Major SPA Baseline Findings.
- Disagreements exist over the magnitudes and causes of problems in the Illinois River as well as over who is to blame and what should be done.
- Stakeholders trust government—particularly the federal government—much less than they trust independent experts and each other. As a result, stakeholders express an overwhelming preference to participate directly in the policymaking process as opposed to deferring to government discretion.
- Though stakeholders believe that controversy and factual uncertainty is high and continuing, most are not so ideologically committed to a position that consensus is impossible. The conflicts that exist are not bipolar.
- Stakeholders are most concerned and knowledgeable about problems and associated impacts that are visible, local, and have media attention, including problems with alcohol consumption, inappropriate behavior by tourists, and littering. Policymakers, however, are concerned most about less visible, widespread, water quality-based problems and impacts such as nutrient loading (phosphorus) from fertilizer overapplication and municipal effluents and riparian area protection.
- Stakeholders prefer coercive policies regarding enforcement of existing laws and regulations, such as apply to point source discharges and violations of civil law regarding behavior, drinking, and drugs. They prefer educational and voluntary strategies, with compensation for economic losses, however, for impact management from less regulated activities such as farming and other rural and suburban land uses.
Negotiation Workshops. The asynchronous policy dialogue was conducted in three rounds, beginning with a 2-day policymakers’ workshop in October 2000. Two professional negotiation facilitators assisted with the workshops. The policymakers initially focused on phosphorus management and riparian area protection. After an educational session, stakeholders agreed to these two priorities but also wanted alcohol and behavior control. Subsequent sessions produced a consensus on these three policies by both groups. Participant judgments of policy legitimacy demonstrated the three legitimacy criteria: technical and economic effectiveness, administrative and legal implementability, and sociopolitical acceptability. Policymaker participants judged the policy dialogue as worthwhile, trust building, and valuable to them in other policy contexts.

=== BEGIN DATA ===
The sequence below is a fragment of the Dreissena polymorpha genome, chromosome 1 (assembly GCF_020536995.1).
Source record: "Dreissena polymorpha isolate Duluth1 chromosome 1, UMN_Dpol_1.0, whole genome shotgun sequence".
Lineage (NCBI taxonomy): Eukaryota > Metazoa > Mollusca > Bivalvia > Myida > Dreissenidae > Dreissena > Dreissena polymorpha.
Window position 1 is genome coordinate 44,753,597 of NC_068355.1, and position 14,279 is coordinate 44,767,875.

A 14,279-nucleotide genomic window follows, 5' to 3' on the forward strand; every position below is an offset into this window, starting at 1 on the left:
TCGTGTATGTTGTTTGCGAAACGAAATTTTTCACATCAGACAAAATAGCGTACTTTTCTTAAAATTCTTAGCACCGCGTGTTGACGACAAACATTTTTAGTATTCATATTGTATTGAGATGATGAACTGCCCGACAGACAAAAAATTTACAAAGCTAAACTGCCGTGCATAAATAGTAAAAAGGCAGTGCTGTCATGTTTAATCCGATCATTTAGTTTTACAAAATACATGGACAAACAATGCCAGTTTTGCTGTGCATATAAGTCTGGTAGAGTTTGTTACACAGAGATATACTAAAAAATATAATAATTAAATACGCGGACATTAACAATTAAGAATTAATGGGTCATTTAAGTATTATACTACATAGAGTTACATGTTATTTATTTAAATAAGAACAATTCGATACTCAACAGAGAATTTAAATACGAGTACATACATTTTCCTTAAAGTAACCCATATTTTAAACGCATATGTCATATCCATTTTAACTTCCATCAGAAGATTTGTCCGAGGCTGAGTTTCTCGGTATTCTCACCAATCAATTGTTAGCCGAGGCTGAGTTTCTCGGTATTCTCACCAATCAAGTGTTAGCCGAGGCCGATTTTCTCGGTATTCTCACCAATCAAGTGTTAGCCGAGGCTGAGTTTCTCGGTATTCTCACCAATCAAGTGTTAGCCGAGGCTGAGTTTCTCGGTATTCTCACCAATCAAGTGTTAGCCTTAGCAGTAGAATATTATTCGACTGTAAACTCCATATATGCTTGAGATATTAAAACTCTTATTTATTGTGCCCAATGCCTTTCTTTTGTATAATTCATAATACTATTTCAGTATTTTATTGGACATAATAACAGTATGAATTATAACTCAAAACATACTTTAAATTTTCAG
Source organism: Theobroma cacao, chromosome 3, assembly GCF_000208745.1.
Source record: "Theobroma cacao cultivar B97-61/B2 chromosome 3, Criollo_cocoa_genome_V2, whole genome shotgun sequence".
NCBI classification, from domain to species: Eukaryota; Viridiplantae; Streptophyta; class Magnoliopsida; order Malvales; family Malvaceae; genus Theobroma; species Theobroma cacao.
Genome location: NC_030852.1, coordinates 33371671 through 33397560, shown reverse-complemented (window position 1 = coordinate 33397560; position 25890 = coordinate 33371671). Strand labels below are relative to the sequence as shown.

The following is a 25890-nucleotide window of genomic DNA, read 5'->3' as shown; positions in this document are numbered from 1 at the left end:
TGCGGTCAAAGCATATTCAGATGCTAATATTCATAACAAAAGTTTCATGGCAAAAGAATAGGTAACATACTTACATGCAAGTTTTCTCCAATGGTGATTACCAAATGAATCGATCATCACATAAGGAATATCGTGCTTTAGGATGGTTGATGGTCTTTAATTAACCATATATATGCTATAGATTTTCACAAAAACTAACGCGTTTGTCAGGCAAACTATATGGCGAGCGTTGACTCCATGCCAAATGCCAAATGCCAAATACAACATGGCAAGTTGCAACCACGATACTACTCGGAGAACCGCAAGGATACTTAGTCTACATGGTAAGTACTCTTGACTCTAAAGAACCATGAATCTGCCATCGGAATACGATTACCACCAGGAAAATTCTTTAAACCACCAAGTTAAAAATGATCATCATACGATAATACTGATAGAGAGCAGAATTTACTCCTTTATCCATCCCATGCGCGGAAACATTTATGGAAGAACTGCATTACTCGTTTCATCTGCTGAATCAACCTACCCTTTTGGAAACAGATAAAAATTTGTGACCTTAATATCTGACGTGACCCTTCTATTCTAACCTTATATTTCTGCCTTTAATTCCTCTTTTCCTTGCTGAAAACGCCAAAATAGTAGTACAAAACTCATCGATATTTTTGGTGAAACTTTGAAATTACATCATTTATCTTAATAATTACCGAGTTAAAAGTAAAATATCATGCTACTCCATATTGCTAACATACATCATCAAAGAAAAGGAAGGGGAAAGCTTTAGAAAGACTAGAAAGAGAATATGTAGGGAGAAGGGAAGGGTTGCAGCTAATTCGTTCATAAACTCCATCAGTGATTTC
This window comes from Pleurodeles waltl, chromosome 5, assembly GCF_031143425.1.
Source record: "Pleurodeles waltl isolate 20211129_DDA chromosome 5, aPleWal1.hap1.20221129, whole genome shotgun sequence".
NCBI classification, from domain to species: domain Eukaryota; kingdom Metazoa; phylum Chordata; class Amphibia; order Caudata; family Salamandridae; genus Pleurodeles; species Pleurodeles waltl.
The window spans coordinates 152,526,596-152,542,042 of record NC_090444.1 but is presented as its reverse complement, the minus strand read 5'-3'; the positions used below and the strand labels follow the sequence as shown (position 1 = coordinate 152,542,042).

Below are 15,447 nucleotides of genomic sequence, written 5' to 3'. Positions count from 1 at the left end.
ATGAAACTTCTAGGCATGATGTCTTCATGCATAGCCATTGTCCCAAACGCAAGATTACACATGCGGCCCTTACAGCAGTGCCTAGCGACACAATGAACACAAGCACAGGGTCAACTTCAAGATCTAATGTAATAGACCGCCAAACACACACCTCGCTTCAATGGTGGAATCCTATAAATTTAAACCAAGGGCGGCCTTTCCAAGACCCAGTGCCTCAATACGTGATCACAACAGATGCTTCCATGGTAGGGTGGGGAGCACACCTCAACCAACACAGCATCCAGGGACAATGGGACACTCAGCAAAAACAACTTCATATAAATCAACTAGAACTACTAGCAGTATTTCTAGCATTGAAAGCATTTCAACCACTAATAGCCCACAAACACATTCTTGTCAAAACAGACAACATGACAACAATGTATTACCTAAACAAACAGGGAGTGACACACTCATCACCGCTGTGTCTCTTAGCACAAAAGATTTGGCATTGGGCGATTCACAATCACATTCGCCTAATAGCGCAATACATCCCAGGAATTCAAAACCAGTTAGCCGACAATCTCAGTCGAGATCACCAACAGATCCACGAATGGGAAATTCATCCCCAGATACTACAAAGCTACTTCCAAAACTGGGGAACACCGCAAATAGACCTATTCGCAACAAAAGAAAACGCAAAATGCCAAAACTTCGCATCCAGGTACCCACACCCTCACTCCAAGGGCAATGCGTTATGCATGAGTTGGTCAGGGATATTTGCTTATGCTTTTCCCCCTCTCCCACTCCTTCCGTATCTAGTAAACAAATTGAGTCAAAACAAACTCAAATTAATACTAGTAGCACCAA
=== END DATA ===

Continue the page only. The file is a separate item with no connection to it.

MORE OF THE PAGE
Test of Legitimacy. A random sample telephone survey of 458 stakeholders in the basin was conducted in April 2002. It confirmed that all provisions of the three policy proposals were highly satisfactory (phosphorus management policy: 95 percent satisfaction; riparian area protection policy: 91.1 percent satisfaction; alcohol and behavior control policy: 85.3 percent satisfaction), with the exception of two tourist fee increases that were added at the last workshop as revenue generating mechanisms, despite opposition by stakeholder participants. This robust test supports our claim that the policy legitimation protocol was successful. The researchers believe that asynchronous policy dialogues that are informed by intensive assessments of stakeholders’ concerns, preferences, and knowledge, can be successful in contexts dominated by distrust, controversy, and factual uncertainty. In other contexts, however, synchronous dialogues (with policymakers and stakeholders) may be better, in conformance with democratic norms of political participation.
This component of the project surveyed Illinois River floaters regarding their knowledge of the environment, management strategies employed, and satisfaction with their respective recreation experiences. Visitors were contacted prior to their float experience and were asked to complete an “ecological and management knowledge” test. Approximately 400 visitors completed the pretest. These visitors were then asked to participate in a mail-out posttest on satisfaction with the management strategies and the float experience. Approximately 300 visitors agreed to participate in the posttest. Data has been coded and has been analyzed.